The Interview: "Cul de Sac's" Richard Thompson
It's not often, when promised a "Q&A," you are delivered a literal question-and-answer. As in one Question, one Answer. But -- voila! -- here 'tis.
Y'see, when we asked "Cul de Sac" creator Richard Thompson to mull the lasting impact of Bill Watterson's "Calvin and Hobbes" -- upon our learning that Watterson wrote the foreword to Richard's upcoming book -- Thompson waxed quite eloquent. (As did many of you last week, in the Comments thread to our riff titled "Ode to Calvin and Hobbes.") So here, for once, we ask a single question and quickly move off the stage, to let you enjoy Thompson's single insightful, engaging answer:
MICHAEL CAVNA: Some of our readers have drawn loose and favorable comparisons between your young Alice character and elements of "Calvin and Hobbes." Do you think "Calvin & Hobbes's" has had any lasting effects on subsequent cartoonists who draw strips with children -- either verbally, psychologically or aesthetically?
RICHARD THOMPSON: Oh boy, has it ever. Calvin's little sneakers are big shoes to follow, and don't even try to fill them. Watterson pretty much permanently defined a hyperactively imaginative 6-year-old, who is, of course, the perfect occupant of a comic strip. Children fit into a comic strip remarkably well, especially those of small stature but vivid personality. Watterson's genius was to not only create a particularly vivid kid, but to make that kid's imagination the other character in the strip.
The best way to do a kid strip after Calvin is to avoid following too closely in Calvin's footprints. Of course don't put a talking stuffed toy in it, that's obvious, But also be careful about doing a strip with daydreaming in it. Spaceman Spiff's adventures resolving into Calvin having a hard day in school pretty much filled the quota for that kind of daydreaming gag, so you'd better build a new way of doing 'em. But in these as in many things Watterson was using, sometimes unconsciously, models from many older comics. Winsor McCay did many strips with daydreaming, all beautifully drawn. Chuck Jones's handful of Ralph Phillips cartoons shrank Walter Mitty down to kid-size. But Watterson put it all together and tossed in Hobbes, Calvin's daemon better half, who was himself part Albert the Alligator and part Mr. O'Malley.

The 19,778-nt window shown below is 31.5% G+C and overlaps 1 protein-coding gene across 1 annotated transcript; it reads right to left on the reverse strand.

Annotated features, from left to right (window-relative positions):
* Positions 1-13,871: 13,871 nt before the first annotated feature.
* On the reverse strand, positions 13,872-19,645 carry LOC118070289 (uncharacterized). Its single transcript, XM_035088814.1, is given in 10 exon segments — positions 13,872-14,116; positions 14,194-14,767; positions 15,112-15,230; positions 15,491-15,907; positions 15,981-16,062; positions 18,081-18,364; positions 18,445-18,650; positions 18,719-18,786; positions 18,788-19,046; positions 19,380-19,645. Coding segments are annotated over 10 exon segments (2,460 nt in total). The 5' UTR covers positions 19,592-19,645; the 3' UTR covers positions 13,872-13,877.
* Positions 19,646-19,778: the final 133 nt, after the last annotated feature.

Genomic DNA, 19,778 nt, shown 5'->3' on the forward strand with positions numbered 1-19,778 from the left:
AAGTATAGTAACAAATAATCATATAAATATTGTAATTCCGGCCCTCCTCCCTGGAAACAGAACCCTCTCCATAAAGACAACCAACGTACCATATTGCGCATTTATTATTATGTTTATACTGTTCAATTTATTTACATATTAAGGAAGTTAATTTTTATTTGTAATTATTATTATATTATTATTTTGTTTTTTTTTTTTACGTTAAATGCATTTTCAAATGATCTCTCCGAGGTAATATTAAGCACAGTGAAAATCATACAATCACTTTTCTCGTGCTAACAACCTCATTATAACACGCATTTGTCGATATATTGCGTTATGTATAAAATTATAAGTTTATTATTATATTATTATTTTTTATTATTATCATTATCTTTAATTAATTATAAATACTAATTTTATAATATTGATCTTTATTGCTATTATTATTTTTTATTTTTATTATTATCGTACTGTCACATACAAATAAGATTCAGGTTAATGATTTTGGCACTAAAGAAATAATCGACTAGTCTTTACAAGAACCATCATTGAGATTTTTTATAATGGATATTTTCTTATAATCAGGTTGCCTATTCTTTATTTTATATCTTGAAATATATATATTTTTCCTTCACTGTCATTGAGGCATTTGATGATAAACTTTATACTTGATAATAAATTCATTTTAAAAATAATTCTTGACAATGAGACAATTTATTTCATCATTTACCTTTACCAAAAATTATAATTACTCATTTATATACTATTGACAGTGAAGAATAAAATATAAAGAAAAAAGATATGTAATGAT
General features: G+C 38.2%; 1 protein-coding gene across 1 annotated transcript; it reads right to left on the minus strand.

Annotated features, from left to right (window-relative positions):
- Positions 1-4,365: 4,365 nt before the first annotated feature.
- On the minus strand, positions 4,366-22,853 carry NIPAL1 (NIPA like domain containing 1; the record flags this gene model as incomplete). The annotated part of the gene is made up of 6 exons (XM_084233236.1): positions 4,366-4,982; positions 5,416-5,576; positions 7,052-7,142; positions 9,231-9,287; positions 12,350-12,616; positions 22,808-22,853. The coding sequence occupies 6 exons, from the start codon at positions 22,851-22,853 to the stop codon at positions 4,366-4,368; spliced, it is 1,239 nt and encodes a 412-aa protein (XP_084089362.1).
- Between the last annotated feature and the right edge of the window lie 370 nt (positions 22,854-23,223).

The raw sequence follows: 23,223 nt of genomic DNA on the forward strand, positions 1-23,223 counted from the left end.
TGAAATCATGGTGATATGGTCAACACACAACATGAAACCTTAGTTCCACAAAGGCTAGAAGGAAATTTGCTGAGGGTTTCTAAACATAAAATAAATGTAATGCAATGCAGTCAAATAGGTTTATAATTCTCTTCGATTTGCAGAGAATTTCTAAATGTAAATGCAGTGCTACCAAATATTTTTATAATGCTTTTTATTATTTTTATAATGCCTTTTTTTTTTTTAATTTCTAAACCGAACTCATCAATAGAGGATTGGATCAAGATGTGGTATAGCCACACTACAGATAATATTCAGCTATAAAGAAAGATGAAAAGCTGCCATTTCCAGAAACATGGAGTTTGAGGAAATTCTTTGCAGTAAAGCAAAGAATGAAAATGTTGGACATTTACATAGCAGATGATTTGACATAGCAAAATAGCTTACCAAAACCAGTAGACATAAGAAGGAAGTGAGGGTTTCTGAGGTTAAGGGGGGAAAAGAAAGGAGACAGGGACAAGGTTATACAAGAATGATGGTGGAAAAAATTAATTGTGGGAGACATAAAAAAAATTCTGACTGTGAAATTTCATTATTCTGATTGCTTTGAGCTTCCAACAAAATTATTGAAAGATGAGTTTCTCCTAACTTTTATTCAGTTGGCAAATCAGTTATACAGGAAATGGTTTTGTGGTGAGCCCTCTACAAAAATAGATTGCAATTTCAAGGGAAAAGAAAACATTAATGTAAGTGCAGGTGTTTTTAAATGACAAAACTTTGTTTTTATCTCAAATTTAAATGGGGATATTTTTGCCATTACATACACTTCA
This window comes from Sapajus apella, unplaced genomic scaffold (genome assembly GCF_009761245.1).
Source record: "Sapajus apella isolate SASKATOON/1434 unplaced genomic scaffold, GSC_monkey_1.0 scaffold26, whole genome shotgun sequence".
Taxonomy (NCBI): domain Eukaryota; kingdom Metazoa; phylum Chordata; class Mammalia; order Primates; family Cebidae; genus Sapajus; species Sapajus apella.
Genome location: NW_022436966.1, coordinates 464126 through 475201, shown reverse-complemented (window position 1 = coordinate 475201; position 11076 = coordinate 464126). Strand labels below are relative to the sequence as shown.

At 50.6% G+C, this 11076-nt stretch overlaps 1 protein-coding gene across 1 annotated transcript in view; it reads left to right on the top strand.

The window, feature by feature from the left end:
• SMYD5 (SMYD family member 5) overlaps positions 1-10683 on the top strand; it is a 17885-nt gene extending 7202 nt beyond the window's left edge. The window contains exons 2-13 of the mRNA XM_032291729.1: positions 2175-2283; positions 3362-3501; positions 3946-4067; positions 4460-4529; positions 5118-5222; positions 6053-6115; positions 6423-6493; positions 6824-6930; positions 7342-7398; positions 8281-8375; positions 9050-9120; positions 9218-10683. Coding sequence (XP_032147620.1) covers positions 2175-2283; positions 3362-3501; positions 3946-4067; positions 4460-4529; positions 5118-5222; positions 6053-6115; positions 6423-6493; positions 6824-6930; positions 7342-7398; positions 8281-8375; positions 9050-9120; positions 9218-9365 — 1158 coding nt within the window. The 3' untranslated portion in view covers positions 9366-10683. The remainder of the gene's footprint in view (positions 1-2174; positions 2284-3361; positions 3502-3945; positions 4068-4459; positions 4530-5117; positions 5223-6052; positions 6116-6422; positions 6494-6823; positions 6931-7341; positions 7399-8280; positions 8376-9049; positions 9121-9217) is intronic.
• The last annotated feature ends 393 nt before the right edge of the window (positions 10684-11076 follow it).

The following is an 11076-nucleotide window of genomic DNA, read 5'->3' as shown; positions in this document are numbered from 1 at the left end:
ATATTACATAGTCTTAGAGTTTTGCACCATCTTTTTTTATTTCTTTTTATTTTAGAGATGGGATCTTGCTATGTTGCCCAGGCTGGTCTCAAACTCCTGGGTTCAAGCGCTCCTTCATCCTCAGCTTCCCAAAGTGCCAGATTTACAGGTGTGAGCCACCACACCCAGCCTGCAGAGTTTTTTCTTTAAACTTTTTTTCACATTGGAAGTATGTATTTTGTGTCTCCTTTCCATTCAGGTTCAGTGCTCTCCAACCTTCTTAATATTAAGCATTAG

Daily comics play themes and variations, and Watterson not only got the tune right, he also wrote almost every possible variation on it. Kids play with cardboard boxes. Go from there to Calvin's series of cardboard marvels that reached some kind of mad comic peak when Calvin stepped out of his Transmogrifier as a tiny clone of Hobbes. It is now probably physically impossible to draw a comic strip with a kid in a cardboard box. Which is not to say it shouldn't be attempted.
The most memorable kids in comic strips are only partly kids. The Peanuts gang have the capacity for anxiety, joy and cruelty of slightly purer adults, and Calvin has the vocabulary and sometimes the logical reasoning of a Princeton undergrad. It's hard for me not to hear Calvin on one of his extended rants when writing dialogue for Alice when she goes off on a tangent. But things are funniest when they're most specific, and I hope Alice's specifics are not the same as Calvin's (to start with, she's not a big dinosaur fan). But how can my guy Petey learn to ride a bike when Calvin's malevolent two-wheeler is still fresh in everybody's mind? I don't know.
So my conclusion is, Watterson sure hasn't made my job any easier.
But thanks anyway, Bill.
| August 18, 2008; 11:00 AM ET
Categories: Interviews With Cartoonists
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